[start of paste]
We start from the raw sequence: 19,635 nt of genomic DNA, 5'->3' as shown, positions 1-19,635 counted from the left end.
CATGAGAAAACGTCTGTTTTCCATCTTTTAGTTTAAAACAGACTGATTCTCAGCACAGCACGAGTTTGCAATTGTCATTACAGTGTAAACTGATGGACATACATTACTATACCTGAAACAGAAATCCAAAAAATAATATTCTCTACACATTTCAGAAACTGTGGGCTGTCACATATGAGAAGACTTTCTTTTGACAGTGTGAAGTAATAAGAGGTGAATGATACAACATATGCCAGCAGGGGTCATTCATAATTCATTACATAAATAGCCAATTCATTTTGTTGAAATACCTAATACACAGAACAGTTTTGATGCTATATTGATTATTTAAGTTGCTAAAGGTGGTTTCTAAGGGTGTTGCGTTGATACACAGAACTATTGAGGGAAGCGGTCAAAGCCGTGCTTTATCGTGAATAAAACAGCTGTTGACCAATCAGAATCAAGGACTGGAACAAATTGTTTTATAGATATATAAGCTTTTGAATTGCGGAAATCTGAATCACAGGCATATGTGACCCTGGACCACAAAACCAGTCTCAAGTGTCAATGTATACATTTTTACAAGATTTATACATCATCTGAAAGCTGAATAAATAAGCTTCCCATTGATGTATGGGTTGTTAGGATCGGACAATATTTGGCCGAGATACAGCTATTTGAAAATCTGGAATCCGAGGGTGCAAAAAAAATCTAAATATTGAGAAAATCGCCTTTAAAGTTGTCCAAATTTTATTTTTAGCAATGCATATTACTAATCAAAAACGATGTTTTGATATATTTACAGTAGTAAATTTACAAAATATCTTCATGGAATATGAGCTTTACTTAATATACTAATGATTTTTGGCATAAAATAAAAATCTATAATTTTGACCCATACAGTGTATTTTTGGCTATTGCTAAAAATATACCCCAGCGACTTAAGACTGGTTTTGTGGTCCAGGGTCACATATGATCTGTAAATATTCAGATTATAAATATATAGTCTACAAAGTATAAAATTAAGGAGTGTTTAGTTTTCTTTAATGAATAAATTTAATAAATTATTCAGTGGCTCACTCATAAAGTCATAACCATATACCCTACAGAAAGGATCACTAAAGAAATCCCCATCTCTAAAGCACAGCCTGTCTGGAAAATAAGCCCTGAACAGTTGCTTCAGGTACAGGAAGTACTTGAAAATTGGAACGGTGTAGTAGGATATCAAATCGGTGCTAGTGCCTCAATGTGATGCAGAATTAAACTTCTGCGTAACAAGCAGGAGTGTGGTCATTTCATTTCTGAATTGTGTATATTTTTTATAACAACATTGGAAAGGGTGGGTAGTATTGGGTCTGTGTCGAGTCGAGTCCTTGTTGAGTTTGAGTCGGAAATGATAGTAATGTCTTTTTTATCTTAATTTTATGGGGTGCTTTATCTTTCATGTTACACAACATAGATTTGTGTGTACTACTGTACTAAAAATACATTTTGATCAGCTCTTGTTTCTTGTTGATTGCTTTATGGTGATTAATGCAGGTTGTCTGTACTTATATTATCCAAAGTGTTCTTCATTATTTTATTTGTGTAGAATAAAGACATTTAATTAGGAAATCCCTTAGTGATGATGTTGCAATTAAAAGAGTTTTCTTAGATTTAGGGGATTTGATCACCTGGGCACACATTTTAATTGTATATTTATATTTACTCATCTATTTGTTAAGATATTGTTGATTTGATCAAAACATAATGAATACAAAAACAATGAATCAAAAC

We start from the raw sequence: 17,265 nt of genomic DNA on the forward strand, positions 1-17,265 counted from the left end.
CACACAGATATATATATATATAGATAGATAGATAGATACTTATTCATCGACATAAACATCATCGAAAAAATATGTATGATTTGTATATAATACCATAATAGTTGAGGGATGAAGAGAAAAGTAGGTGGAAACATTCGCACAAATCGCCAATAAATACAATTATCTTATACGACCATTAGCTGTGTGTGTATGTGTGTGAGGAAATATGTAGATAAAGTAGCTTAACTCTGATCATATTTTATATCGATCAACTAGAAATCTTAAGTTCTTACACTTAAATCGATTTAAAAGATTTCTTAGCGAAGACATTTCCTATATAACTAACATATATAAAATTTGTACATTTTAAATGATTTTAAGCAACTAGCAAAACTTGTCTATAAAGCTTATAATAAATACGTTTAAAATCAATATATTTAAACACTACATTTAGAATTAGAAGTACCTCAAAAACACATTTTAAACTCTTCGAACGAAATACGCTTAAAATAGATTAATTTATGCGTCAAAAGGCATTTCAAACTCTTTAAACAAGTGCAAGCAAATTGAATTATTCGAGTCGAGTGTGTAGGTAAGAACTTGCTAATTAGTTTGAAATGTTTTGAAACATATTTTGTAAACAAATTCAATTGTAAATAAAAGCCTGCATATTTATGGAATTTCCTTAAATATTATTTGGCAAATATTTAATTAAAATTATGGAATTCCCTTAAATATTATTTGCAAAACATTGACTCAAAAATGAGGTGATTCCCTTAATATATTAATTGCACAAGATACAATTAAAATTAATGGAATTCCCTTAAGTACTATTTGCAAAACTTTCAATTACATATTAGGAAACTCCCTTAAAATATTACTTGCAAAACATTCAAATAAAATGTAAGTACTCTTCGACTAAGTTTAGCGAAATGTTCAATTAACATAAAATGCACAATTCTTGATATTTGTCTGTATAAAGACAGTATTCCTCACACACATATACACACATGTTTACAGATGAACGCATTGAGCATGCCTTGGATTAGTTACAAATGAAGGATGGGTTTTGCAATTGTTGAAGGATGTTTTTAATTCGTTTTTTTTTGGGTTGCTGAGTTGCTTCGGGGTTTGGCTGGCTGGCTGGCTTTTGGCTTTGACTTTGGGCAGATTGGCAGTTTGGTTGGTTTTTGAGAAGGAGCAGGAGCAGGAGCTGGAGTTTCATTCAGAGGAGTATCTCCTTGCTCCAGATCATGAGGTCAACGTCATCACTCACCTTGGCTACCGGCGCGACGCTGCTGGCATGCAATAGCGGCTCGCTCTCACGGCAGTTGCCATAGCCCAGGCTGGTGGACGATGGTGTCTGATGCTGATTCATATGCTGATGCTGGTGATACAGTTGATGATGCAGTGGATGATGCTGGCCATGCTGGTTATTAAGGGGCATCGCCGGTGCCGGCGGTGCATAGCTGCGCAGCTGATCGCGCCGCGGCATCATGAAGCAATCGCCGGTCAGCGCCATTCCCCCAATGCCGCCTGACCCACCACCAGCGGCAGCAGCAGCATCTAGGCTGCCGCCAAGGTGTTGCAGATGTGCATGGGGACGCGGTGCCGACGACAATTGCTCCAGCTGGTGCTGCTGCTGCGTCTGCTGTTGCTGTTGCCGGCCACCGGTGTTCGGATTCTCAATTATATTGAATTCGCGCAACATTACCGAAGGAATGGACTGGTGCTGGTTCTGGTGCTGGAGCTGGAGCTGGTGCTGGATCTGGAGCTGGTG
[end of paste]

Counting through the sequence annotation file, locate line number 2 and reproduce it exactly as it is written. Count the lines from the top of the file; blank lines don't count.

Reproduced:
CATGAGAAAACGTCTGTTTTCCATCTTTTAGTTTAAAACAGACTGATTCTCAGCACAGCACGAGTTTGCAATTGTCATTACAGTGTAAACTGATGGACATACATTACTATACCTGAAACAGAAATCCAAAAAATAATATTCTCTACACATTTCAGAAACTGTGGGCTGTCACATATGAGAAGACTTTCTTTTGACAGTGTGAAGTAATAAGAGGTGAATGATACAACATATGCCAGCAGGGGTCATTCATAATTCATTACATAAATAGCCAATTCATTTTGTTGAAATACCTAATACACAGAACAGTTTTGATGCTATATTGATTATTTAAGTTGCTAAAGGTGGTTTCTAAGGGTGTTGCGTTGATACACAGAACTATTGAGGGAAGCGGTCAAAGCCGTGCTTTATCGTGAATAAAACAGCTGTTGACCAATCAGAATCAAGGACTGGAACAAATTGTTTTATAGATATATAAGCTTTTGAATTGCGGAAATCTGAATCACAGGCATATGTGACCCTGGACCACAAAACCAGTCTCAAGTGTCAATGTATACATTTTTACAAGATTTATACATCATCTGAAAGCTGAATAAATAAGCTTCCCATTGATGTATGGGTTGTTAGGATCGGACAATATTTGGCCGAGATACAGCTATTTGAAAATCTGGAATCCGAGGGTGCAAAAAAAATCTAAATATTGAGAAAATCGCCTTTAAAGTTGTCCAAATTTTATTTTTAGCAATGCATATTACTAATCAAAAACGATGTTTTGATATATTTACAGTAGTAAATTTACAAAATATCTTCATGGAATATGAGCTTTACTTAATATACTAATGATTTTTGGCATAAAATAAAAATCTATAATTTTGACCCATACAGTGTATTTTTGGCTATTGCTAAAAATATACCCCAGCGACTTAAGACTGGTTTTGTGGTCCAGGGTCACATATGATCTGTAAATATTCAGATTATAAATATATAGTCTACAAAGTATAAAATTAAGGAGTGTTTAGTTTTCTTTAATGAATAAATTTAATAAATTATTCAGTGGCTCACTCATAAAGTCATAACCATATACCCTACAGAAAGGATCACTAAAGAAATCCCCATCTCTAAAGCACAGCCTGTCTGGAAAATAAGCCCTGAACAGTTGCTTCAGGTACAGGAAGTACTTGAAAATTGGAACGGTGTAGTAGGATATCAAATCGGTGCTAGTGCCTCAATGTGATGCAGAATTAAACTTCTGCGTAACAAGCAGGAGTGTGGTCATTTCATTTCTGAATTGTGTATATTTTTTATAACAACATTGGAAAGGGTGGGTAGTATTGGGTCTGTGTCGAGTCGAGTCCTTGTTGAGTTTGAGTCGGAAATGATAGTAATGTCTTTTTTATCTTAATTTTATGGGGTGCTTTATCTTTCATGTTACACAACATAGATTTGTGTGTACTACTGTACTAAAAATACATTTTGATCAGCTCTTGTTTCTTGTTGATTGCTTTATGGTGATTAATGCAGGTTGTCTGTACTTATATTATCCAAAGTGTTCTTCATTATTTTATTTGTGTAGAATAAAGACATTTAATTAGGAAATCCCTTAGTGATGATGTTGCAATTAAAAGAGTTTTCTTAGATTTAGGGGATTTGATCACCTGGGCACACATTTTAATTGTATATTTATATTTACTCATCTATTTGTTAAGATATTGTTGATTTGATCAAAACATAATGAATACAAAAACAATGAATCAAAAC